When the Canadian rock trio known as Rush completed the latest of its tours a year ago, it was time to settle down and think about recording a new album to follow up the highly successful LP, "Permanent Waves."
Maybe they felt a little lazy at the moment; perhaps the ideas just weren't there. Whatever, it was finally decided that the next album should be one of those live "best of ... " affairs.
So with this in mind, we taped 10 dates on our English tour," said Geddy Lee of Rush, which will give a concert at the Spectrum tonight. (All tickets have been sold.)
So Rush - which includes Alex Lifeson, lead guitar, and Neil Peart, percussion, in addition to Lee on lead vocals, synthesizers and bass - retreated to respective homes in Toronto for a period of rest from the rigors of rock 'n' roll.
What resulted was a new studio album titled "Moving Pictures," the hottest Rush LP yet released. On the Billboard best-selling album chart for 12 weeks, the album peaked in the number-three spot and was listed in the seventh position last week.
"We just decided at the last minute not to release a live album at this time." Lee said. "It wasn't that we suddenly realized we had a lot of ideas. I guess we just felt that our brains were working at the time and we should get together and work, on some new material."
With this in mind, Rush moved into a farmhouse near Toronto and devoted two weeks to the task at hand.
"When we finally went into the studio, we were pretty well prepared." Lee said. "Usually, we come off the road and just blitz into the studio, working up the songs as we go along. That's kind of a high-pressure way of doing it, though. But it can work out, too. I guess it just depends on circumstances. I think we only wrote two of the songs in the studio this time, though."
In the past, before Rush became a big-time act, the trio was able to work up much of its material while on tour.
"We can't do that now," Lee aid. "Back when we were a support band, there was always so much time just waiting around. We'd finish our set and then have to wait around for the headliner to play before going back to the hotel. So working on new material was a good way to kill time."
Rush - like so many of the groups that have hit the top of the best-selling charts in recent times, such as Styx and REO Speedwagon - is from the old school, playing hard-headed rock with touches of heavy metal. And like most of the other groups currently selling large numbers of albums and filling the big arenas, Rush went through a lengthy period of "paying dues."
Rush's first album in 1974 was released on the group's own label in Canada. "But before that, Alex and I were together for five years, playing in various bar bands," Lee said.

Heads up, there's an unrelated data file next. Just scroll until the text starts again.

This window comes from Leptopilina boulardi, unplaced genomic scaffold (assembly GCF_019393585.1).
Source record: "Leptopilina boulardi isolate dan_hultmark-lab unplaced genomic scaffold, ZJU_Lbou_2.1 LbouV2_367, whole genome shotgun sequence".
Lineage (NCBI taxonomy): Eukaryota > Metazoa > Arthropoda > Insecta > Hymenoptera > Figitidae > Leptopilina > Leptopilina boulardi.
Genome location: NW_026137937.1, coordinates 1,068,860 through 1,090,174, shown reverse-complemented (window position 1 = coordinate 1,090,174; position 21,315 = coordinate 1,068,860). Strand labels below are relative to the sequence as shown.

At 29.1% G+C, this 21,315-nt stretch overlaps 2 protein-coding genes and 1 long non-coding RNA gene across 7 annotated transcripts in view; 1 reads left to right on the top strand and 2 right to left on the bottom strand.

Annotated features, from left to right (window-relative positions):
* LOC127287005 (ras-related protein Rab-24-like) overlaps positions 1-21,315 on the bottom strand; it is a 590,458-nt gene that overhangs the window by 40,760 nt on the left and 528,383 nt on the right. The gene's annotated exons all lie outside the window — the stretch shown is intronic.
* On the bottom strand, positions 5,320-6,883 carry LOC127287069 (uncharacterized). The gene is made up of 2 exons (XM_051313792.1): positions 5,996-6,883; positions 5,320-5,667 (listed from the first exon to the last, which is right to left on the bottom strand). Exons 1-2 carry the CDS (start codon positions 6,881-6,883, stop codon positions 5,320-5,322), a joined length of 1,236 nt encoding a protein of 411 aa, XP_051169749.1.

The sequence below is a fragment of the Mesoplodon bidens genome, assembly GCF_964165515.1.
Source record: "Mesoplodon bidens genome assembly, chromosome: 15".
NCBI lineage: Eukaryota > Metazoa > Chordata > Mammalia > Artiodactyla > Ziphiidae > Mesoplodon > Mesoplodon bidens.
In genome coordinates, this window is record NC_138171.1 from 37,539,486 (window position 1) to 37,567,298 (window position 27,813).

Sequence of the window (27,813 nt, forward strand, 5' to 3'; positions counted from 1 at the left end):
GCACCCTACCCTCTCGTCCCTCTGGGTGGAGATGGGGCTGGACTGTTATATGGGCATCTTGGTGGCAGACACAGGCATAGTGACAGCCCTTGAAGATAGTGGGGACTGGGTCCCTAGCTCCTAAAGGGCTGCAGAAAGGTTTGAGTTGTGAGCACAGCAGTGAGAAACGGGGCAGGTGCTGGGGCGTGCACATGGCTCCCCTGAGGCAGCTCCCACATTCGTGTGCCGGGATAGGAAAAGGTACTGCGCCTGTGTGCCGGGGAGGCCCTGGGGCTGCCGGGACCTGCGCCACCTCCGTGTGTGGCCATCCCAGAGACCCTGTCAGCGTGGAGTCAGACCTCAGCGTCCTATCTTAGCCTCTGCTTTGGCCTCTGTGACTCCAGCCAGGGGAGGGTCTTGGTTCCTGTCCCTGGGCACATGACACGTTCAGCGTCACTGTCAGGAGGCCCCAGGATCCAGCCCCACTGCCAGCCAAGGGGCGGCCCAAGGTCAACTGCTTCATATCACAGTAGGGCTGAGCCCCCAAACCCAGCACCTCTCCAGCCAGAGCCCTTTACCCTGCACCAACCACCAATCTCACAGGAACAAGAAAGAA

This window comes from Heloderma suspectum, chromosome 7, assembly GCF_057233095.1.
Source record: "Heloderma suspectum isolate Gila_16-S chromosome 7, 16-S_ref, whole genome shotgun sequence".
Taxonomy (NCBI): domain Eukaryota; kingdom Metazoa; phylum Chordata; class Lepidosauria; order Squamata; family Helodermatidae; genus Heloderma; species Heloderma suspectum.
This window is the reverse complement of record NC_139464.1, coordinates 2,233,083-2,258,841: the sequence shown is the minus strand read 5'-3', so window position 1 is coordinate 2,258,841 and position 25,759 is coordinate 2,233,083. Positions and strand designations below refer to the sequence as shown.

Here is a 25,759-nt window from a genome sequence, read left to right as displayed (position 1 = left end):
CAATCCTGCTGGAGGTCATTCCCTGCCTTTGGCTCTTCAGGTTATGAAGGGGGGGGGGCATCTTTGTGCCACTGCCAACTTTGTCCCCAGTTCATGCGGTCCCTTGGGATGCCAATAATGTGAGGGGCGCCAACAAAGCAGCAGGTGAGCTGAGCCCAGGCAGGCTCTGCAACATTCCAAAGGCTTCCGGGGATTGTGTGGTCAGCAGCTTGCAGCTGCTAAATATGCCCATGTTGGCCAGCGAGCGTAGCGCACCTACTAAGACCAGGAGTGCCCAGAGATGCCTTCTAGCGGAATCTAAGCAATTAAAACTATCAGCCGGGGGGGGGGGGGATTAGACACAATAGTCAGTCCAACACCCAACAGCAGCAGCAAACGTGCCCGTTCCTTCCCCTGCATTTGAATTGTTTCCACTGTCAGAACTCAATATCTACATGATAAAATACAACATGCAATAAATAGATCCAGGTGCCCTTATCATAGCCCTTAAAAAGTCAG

Shortly after the release of that debut LP, Peart replaced Rush's original drummer and eventually emerged as the group's chief lyricist.
"We had a pretty good idea from the start concerning the direction we wanted to take," Lee pointed out. "Heavy rock, since most of the groups we liked back then were the English heavy-rock bands.
"But it wasn't easy for Canadian bands back then. Most of the big record company offices in Canada were just branch offices and no one wanted to take a chance on signing a new group - especially since heavy rock was not fashionable on the AM radio stations."
As a source of pop-music talent, Canada has opened considerably since those days. This is especially so with Toronto, where many of the Canadian pop performers now reside and most of them record. But Lee still does not see Toronto's evolving into an international pop mecca.
"There's a large club scene in Toronto where musicians hang out when they're in town," he said. "But it's not likely to ever become anything like London or New York. In Toronto, there are about 10 recording studios compared to maybe 100 in London and New York."
Rush tours about half of every year - mainly in the United States and Europe, in addition to Canada, of course.
Concerning the reaction from audiences in various parts of the world, Lee feels that they all generally respond to the same thing.
"The difference is that they respond in different ways," he added. "In Canada, audiences tend to be more reserved, a little self-conscious; in England and throughout Europe, they usually get fired up when it's time to get fired up: in America, they're more demonstrative - they get fired up right at the beginning and stay fired up."
For Rush's next album release, well, it may be a live one, but then again, maybe it won't.